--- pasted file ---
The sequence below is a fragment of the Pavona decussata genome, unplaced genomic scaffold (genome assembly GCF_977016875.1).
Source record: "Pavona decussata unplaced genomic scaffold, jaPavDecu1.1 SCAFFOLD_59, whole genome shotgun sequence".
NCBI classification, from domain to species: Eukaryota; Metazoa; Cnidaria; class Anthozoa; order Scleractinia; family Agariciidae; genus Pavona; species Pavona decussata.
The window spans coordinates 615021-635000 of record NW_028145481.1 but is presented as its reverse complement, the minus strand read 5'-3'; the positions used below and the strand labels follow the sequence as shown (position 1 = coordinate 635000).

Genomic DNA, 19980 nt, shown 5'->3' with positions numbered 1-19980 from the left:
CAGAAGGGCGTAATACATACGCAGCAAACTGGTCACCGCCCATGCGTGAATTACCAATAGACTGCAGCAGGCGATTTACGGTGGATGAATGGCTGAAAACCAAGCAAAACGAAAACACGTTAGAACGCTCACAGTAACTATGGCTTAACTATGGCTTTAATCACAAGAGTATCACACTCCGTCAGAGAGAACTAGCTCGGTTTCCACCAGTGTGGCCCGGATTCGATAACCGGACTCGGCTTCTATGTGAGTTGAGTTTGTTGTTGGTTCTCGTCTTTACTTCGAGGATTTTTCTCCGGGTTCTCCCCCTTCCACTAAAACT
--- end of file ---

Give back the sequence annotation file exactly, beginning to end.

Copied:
The sequence below is a fragment of the Pavona decussata genome, unplaced genomic scaffold (genome assembly GCF_977016875.1).
Source record: "Pavona decussata unplaced genomic scaffold, jaPavDecu1.1 SCAFFOLD_59, whole genome shotgun sequence".
NCBI classification, from domain to species: Eukaryota; Metazoa; Cnidaria; class Anthozoa; order Scleractinia; family Agariciidae; genus Pavona; species Pavona decussata.
The window spans coordinates 615021-635000 of record NW_028145481.1 but is presented as its reverse complement, the minus strand read 5'-3'; the positions used below and the strand labels follow the sequence as shown (position 1 = coordinate 635000).

Genomic DNA, 19980 nt, shown 5'->3' with positions numbered 1-19980 from the left:
CAGAAGGGCGTAATACATACGCAGCAAACTGGTCACCGCCCATGCGTGAATTACCAATAGACTGCAGCAGGCGATTTACGGTGGATGAATGGCTGAAAACCAAGCAAAACGAAAACACGTTAGAACGCTCACAGTAACTATGGCTTAACTATGGCTTTAATCACAAGAGTATCACACTCCGTCAGAGAGAACTAGCTCGGTTTCCACCAGTGTGGCCCGGATTCGATAACCGGACTCGGCTTCTATGTGAGTTGAGTTTGTTGTTGGTTCTCGTCTTTACTTCGAGGATTTTTCTCCGGGTTCTCCCCCTTCCACTAAAACT